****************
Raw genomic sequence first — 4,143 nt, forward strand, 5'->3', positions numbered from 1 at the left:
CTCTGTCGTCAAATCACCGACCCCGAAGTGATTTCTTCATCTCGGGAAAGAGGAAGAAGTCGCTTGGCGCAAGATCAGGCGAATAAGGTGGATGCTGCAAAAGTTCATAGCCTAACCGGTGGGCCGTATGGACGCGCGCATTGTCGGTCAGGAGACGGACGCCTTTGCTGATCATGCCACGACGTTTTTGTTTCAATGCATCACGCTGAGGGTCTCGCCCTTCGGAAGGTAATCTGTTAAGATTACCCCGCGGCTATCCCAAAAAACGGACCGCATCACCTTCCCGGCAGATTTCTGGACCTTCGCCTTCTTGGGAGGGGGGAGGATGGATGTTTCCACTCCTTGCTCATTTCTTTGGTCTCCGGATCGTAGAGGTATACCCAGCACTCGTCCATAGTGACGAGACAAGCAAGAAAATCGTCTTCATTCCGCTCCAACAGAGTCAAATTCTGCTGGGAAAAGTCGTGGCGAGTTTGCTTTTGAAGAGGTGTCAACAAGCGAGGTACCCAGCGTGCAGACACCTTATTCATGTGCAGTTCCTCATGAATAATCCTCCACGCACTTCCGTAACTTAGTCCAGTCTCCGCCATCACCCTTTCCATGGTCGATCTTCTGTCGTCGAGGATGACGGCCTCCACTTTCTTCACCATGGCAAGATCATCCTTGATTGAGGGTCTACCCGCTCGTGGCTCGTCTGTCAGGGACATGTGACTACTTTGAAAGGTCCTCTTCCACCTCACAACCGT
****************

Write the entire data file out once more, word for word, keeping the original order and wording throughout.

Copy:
Raw genomic sequence first — 4,143 nt, forward strand, 5'->3', positions numbered from 1 at the left:
CTCTGTCGTCAAATCACCGACCCCGAAGTGATTTCTTCATCTCGGGAAAGAGGAAGAAGTCGCTTGGCGCAAGATCAGGCGAATAAGGTGGATGCTGCAAAAGTTCATAGCCTAACCGGTGGGCCGTATGGACGCGCGCATTGTCGGTCAGGAGACGGACGCCTTTGCTGATCATGCCACGACGTTTTTGTTTCAATGCATCACGCTGAGGGTCTCGCCCTTCGGAAGGTAATCTGTTAAGATTACCCCGCGGCTATCCCAAAAAACGGACCGCATCACCTTCCCGGCAGATTTCTGGACCTTCGCCTTCTTGGGAGGGGGGAGGATGGATGTTTCCACTCCTTGCTCATTTCTTTGGTCTCCGGATCGTAGAGGTATACCCAGCACTCGTCCATAGTGACGAGACAAGCAAGAAAATCGTCTTCATTCCGCTCCAACAGAGTCAAATTCTGCTGGGAAAAGTCGTGGCGAGTTTGCTTTTGAAGAGGTGTCAACAAGCGAGGTACCCAGCGTGCAGACACCTTATTCATGTGCAGTTCCTCATGAATAATCCTCCACGCACTTCCGTAACTTAGTCCAGTCTCCGCCATCACCCTTTCCATGGTCGATCTTCTGTCGTCGAGGATGACGGCCTCCACTTTCTTCACCATGGCAAGATCATCCTTGATTGAGGGTCTACCCGCTCGTGGCTCGTCTGTCAGGGACATGTGACTACTTTGAAAGGTCCTCTTCCACCTCACAACCGT